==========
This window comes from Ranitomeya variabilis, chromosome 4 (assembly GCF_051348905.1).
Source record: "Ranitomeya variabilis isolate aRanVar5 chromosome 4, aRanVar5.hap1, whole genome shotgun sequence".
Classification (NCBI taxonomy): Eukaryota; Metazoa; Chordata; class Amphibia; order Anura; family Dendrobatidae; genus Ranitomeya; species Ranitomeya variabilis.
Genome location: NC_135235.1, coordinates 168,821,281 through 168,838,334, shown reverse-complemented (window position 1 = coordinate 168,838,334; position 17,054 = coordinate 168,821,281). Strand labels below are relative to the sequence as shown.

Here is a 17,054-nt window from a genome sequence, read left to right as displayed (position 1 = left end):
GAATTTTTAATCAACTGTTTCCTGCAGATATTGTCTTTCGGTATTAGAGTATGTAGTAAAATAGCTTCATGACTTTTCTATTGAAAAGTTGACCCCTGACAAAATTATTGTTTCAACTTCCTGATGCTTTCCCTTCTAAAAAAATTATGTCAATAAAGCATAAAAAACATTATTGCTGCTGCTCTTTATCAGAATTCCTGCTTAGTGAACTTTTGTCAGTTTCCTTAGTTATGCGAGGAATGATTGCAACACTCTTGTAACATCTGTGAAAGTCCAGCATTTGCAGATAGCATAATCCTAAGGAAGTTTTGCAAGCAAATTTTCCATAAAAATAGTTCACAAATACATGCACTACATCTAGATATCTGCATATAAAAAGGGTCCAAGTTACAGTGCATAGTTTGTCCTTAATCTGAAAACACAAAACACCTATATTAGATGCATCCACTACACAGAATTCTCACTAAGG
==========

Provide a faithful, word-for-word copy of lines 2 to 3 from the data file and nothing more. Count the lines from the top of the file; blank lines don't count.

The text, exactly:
Source record: "Ranitomeya variabilis isolate aRanVar5 chromosome 4, aRanVar5.hap1, whole genome shotgun sequence".
Classification (NCBI taxonomy): Eukaryota; Metazoa; Chordata; class Amphibia; order Anura; family Dendrobatidae; genus Ranitomeya; species Ranitomeya variabilis.